The Best of Broadside, Anthems of the American Underground from the Pages of Broadside Magazine. Eighty-nine songs, including some never commercially released. Compiled and annotated by Jeff Place and Ronald D. Cohen. A five CD boxed set. Broadside was a small underground magazine smuggled out of a New York City housing project in a baby carriage, filled with new songs by artists who were too creative for the folkies and too radical for the establishment. A still-underground Bob Dylan, Janis Ian, Rev. Frederick Douglass Kirkpatrick, Phil Ochs, Malvina Reynolds, Buffy Sainte-Marie, Pete Seeger, and dozens of others first published songs like “Blowin’ in the Wind,” “Little Boxes,” and “Society’s Child,” in Broadside. The Best of Broadside features 89 songs from the Folkways collection, tapes from the Broadside magazine office, and some tracks released on other labels. The set contains a variety of performers, topics, and musical styles that tell tales spanning the 25 years of the Broadside era (1962-1988), but many of them address contemporary issues as well, since the new millennium has not see the end of warfare, nuclear threat, ethnic conflict, immigrants’ suffering, women’s unequal rights, ecological devastation, and social injustice. This is the underground music that fueled the innocent-sounding Folk Revival on the one hand and the explosions of angry rock and rap on the other. The Best of Broadside brings an era, its musicians, and its many stories to a new audience. The extensive notes feature the graphics of the original Broadside magazine and provide information on the careers of its many musicians with extensive discographies, the stories behind most of the songs as well as their full texts. They also describe the dramatic history of the magazine itself—a remarkable achievement of dedicated musicians and social activists.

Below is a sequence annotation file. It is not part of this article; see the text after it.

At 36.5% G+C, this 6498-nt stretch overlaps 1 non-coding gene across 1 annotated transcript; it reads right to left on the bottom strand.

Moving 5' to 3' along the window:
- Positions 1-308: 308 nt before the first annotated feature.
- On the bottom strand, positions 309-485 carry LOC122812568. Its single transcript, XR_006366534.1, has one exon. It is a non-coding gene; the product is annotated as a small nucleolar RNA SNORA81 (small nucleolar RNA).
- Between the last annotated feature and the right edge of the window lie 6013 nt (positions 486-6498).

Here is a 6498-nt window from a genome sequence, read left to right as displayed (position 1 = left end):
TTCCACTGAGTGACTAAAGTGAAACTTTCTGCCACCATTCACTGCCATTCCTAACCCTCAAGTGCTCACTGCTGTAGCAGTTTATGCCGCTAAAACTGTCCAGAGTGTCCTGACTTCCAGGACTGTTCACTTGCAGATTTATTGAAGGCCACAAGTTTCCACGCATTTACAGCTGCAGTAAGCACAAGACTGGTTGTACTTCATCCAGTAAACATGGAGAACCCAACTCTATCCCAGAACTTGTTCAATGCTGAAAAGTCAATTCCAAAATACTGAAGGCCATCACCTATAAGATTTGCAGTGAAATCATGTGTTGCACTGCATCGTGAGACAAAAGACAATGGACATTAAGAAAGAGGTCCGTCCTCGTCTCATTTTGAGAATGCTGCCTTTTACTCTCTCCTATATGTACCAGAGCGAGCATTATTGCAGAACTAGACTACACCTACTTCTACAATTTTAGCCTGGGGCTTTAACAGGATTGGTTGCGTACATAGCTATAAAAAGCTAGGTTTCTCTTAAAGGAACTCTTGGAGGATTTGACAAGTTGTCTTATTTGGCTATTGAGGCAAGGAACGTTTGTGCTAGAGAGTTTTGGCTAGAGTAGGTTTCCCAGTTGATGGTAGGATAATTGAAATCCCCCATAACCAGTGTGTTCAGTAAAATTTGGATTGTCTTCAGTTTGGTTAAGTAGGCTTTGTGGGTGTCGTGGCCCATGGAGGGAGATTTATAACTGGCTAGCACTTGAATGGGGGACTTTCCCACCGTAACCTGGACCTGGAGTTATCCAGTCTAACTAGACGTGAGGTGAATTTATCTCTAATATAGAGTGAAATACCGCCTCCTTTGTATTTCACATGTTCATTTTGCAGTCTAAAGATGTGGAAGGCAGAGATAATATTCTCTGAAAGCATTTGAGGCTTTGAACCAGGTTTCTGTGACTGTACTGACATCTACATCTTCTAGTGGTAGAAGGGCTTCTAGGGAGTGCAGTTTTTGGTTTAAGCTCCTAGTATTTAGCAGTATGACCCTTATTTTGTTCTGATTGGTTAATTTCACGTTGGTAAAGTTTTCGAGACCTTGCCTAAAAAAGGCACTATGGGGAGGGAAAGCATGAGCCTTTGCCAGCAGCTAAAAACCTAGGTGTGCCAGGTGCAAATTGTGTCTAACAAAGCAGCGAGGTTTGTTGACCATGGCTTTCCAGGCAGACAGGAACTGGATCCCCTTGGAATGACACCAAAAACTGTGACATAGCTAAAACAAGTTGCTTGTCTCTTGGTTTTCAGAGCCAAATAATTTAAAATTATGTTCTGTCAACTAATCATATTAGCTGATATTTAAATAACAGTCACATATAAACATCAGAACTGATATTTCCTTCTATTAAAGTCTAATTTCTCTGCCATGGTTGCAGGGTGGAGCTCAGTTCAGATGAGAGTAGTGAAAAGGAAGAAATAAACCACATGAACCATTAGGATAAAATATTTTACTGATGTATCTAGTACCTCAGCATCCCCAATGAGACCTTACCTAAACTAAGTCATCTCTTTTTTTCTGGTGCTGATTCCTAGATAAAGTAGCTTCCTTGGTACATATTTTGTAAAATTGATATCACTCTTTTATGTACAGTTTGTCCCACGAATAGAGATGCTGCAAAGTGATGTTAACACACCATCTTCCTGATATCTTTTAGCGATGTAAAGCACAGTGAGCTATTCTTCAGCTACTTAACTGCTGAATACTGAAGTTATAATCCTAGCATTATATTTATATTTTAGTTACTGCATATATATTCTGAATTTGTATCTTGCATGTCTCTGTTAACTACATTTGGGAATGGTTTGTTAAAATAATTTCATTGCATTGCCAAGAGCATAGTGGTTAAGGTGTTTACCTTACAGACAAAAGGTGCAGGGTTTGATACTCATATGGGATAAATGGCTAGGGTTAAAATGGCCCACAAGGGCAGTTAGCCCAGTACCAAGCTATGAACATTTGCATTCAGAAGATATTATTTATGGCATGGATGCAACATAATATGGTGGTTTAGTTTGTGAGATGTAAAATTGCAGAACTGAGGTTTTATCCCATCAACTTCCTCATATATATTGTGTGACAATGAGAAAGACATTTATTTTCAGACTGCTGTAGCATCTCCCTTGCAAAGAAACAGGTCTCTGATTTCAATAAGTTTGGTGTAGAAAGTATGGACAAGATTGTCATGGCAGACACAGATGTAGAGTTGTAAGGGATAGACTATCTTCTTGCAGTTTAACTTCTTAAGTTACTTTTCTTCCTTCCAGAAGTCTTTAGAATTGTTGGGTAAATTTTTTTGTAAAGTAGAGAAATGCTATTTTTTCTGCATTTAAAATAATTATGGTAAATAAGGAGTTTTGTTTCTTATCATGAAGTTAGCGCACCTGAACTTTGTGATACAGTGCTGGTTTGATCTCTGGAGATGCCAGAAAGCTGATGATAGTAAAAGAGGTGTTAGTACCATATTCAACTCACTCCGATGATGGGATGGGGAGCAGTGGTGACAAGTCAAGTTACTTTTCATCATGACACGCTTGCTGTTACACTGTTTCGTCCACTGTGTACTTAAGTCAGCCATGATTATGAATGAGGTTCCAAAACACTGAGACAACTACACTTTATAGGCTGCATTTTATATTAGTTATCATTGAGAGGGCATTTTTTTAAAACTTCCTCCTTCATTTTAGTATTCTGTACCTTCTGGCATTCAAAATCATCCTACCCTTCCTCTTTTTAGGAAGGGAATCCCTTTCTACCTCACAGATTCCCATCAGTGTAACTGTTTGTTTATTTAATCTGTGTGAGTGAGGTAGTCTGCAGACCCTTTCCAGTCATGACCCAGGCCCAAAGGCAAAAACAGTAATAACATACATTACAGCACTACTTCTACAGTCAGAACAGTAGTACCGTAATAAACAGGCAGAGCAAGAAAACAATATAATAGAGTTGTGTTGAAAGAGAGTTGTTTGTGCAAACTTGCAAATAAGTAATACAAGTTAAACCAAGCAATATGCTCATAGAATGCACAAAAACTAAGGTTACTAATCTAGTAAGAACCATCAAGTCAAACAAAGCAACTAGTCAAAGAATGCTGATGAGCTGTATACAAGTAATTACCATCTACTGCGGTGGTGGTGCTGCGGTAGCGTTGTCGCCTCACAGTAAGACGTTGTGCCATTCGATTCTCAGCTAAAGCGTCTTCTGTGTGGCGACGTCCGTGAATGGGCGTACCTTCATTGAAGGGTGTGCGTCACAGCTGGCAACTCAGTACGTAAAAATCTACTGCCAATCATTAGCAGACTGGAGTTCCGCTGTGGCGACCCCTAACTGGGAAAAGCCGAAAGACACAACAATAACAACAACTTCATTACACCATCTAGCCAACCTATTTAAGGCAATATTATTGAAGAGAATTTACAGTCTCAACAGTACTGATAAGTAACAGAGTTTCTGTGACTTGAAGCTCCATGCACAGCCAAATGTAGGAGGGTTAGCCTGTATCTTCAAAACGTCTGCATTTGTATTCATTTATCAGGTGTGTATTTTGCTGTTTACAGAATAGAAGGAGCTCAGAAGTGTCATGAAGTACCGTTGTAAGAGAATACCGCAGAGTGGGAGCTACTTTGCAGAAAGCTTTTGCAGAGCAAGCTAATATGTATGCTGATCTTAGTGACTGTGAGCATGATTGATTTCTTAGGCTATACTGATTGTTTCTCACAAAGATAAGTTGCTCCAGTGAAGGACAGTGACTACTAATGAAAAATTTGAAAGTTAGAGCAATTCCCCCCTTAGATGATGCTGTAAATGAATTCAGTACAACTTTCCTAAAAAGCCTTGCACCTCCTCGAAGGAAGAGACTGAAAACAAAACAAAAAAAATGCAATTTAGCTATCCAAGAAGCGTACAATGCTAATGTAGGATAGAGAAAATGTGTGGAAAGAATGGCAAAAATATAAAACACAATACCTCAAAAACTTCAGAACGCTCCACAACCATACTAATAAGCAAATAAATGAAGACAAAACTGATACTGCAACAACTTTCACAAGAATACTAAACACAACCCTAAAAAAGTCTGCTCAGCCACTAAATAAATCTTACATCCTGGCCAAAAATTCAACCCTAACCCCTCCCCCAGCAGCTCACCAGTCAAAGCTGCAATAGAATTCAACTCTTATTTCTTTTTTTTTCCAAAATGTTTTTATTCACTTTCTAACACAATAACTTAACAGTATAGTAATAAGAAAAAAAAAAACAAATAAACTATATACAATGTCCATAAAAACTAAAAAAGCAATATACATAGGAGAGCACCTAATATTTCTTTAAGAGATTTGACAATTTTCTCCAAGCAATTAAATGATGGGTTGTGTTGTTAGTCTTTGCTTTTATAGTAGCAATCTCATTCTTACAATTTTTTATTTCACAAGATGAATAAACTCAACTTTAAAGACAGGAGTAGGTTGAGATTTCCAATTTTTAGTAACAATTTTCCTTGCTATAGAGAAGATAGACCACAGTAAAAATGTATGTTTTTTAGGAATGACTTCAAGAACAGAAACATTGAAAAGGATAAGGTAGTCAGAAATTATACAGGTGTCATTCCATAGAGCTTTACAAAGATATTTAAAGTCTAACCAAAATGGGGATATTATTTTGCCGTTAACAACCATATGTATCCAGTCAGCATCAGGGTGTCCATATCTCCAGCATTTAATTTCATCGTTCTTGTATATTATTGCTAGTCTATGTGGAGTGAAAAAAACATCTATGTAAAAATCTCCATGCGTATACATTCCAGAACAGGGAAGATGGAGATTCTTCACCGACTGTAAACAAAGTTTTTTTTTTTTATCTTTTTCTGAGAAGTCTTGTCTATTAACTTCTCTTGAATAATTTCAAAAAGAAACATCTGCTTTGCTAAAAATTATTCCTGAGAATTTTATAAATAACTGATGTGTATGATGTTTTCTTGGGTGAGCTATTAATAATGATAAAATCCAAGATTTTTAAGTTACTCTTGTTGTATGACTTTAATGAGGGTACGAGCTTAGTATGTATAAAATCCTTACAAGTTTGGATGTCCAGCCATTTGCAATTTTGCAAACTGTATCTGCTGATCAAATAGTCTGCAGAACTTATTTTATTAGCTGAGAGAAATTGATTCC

Available from Folkways.